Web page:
It you put 100 black ants and 100 fire ants into a glass jar, nothing will happen. But if you shake the jar violently, the ants will start to kill each other. The black ants believe the fire ants are the enemy, the fire ants believe the opposite.
The same is true of society: men versus women, black versus white, faith versus science, young versus old. The enemy is not our opposite, it’s the person who shook the jar.
As we look to the dire state of British prisons, we might ask a similar question. Those inside are serving time to protect us from their misdemeanours and so that they can reflect on their crimes.
However, if we are to drive down the numbers, we also need to ask this: who shook the jar – why are they there?
For many, there are complex socio-economic factors. That is to say, there are underlying reasons why they turn to crime. If we are smart, we will become better at preventing crime, at addressing those factors, just as the nation is presently engaged in a unique campaign to prevent the spread of Covid-19. Prevention is always better than the cure.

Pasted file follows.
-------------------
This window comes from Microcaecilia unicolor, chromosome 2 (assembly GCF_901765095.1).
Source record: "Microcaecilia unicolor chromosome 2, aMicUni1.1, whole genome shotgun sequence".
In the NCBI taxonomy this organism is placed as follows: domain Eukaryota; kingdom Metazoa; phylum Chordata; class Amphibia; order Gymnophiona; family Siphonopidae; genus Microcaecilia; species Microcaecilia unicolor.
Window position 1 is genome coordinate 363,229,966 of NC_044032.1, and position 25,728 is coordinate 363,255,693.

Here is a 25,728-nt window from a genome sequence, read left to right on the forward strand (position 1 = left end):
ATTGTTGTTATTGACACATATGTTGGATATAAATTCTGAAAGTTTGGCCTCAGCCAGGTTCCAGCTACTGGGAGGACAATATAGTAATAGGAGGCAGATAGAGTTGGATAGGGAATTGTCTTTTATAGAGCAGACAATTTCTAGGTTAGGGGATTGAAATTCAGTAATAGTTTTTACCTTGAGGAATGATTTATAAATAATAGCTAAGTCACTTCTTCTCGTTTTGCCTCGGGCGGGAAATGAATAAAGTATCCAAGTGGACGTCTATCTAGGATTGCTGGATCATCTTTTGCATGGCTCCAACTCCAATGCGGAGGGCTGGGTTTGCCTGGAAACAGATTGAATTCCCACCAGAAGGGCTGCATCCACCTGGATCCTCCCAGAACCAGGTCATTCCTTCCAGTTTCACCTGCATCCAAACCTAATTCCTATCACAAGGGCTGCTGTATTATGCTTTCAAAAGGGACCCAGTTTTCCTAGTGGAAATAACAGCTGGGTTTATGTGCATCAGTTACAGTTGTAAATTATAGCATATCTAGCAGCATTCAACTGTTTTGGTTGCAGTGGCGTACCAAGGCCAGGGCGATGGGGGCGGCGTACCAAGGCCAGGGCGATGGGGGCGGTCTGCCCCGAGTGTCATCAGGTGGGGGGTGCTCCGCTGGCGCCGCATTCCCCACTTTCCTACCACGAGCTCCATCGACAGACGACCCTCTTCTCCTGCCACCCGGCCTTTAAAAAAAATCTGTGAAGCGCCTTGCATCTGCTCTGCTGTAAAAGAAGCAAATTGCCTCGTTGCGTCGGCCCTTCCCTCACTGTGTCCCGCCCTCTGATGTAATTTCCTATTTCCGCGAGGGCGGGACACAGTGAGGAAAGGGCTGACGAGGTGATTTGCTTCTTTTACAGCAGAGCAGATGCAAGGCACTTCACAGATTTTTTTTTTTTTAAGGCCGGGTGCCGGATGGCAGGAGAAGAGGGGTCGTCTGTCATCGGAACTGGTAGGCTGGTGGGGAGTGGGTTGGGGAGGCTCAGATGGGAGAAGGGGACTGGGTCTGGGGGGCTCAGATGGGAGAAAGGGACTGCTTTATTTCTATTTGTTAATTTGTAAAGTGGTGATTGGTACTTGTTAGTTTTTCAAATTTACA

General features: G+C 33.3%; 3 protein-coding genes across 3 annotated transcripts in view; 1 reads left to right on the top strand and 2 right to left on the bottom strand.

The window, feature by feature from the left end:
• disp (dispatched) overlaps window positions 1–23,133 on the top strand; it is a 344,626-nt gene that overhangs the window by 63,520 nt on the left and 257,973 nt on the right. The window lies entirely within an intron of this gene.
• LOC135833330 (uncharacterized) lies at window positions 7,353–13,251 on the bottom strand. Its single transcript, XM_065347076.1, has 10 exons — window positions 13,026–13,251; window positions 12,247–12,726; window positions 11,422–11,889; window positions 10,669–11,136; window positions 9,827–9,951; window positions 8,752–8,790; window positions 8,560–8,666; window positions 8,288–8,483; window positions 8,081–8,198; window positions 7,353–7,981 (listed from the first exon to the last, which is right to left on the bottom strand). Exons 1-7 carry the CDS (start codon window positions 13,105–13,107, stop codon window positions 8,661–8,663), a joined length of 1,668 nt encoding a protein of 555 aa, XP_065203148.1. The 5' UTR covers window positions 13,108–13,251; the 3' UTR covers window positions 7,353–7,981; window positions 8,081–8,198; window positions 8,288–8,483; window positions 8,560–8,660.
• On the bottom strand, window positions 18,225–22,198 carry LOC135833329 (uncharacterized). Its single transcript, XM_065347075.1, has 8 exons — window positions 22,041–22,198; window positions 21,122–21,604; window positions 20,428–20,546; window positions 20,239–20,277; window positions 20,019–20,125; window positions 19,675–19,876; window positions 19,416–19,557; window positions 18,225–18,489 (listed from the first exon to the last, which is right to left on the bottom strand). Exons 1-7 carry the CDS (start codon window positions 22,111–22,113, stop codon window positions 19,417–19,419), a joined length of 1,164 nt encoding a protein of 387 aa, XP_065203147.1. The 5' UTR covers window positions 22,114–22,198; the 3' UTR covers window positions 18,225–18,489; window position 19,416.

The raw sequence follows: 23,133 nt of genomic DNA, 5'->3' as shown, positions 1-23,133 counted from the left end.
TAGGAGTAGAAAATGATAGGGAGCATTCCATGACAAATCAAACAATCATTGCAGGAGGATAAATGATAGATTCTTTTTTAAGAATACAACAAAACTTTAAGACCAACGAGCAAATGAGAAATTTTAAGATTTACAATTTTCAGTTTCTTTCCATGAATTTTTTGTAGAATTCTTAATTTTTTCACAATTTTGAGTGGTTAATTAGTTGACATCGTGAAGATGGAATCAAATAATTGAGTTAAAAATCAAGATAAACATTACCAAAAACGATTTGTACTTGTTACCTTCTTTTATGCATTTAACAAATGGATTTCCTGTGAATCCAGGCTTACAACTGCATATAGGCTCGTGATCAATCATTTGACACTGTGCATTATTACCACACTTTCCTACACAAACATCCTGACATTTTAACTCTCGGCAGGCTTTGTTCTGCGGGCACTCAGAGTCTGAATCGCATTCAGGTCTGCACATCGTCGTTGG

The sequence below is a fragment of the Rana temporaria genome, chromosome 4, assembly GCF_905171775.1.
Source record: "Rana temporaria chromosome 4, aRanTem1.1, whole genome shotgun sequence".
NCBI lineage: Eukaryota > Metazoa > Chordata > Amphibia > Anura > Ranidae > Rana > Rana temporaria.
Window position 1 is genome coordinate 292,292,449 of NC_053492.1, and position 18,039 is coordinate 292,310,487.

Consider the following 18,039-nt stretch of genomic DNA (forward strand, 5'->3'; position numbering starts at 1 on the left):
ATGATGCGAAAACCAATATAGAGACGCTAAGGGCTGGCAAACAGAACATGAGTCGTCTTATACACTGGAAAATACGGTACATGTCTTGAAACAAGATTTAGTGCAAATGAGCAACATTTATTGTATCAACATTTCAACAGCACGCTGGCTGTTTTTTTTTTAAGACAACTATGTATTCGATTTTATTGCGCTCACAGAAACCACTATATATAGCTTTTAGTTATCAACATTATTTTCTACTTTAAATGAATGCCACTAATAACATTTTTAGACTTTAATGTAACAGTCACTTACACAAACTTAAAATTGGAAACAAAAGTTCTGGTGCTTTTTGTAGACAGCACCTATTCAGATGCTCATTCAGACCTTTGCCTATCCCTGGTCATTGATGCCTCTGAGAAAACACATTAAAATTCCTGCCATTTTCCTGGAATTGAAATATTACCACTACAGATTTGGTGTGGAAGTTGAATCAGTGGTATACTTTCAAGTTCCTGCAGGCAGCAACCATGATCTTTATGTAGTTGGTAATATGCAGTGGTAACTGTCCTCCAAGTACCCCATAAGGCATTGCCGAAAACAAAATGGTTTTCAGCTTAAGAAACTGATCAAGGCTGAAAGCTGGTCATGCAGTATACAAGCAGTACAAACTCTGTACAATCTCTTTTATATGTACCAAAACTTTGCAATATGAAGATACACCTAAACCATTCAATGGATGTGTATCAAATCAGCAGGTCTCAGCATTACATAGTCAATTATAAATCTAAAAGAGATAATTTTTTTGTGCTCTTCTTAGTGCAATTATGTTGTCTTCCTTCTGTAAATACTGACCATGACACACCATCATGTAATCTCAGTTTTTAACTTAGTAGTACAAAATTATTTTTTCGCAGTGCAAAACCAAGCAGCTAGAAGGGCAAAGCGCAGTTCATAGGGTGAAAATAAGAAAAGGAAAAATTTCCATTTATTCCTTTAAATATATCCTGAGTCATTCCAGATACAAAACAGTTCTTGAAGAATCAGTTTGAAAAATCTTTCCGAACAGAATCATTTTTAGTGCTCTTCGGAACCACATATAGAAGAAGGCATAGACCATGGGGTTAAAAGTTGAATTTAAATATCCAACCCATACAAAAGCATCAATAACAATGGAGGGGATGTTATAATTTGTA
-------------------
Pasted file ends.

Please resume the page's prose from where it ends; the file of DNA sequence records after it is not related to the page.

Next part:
There has to be a balance between punishment and rehabilitation, though it is a difficult one to strike. But it is a fact that for many in prison there is a underlying reason for them carrying out a crime; if we sort that problem out – if we stop the jar from being shaken – those people are, in theory, no longer a danger to society.
The Royal College of Psychiatrists says thousands of people with a mental disorder are currently in prison, when they could better spend time receiving specialist treatment.
People with mental disorders need help. It is the duty of a caring society to provide it. Prison must be about punishment and deterrent of course. But ask any senior police officer what one of the main causes of offending is and they will mention mental illness. It is therefore essential that those who are suffering know where they can go to get help when they need it.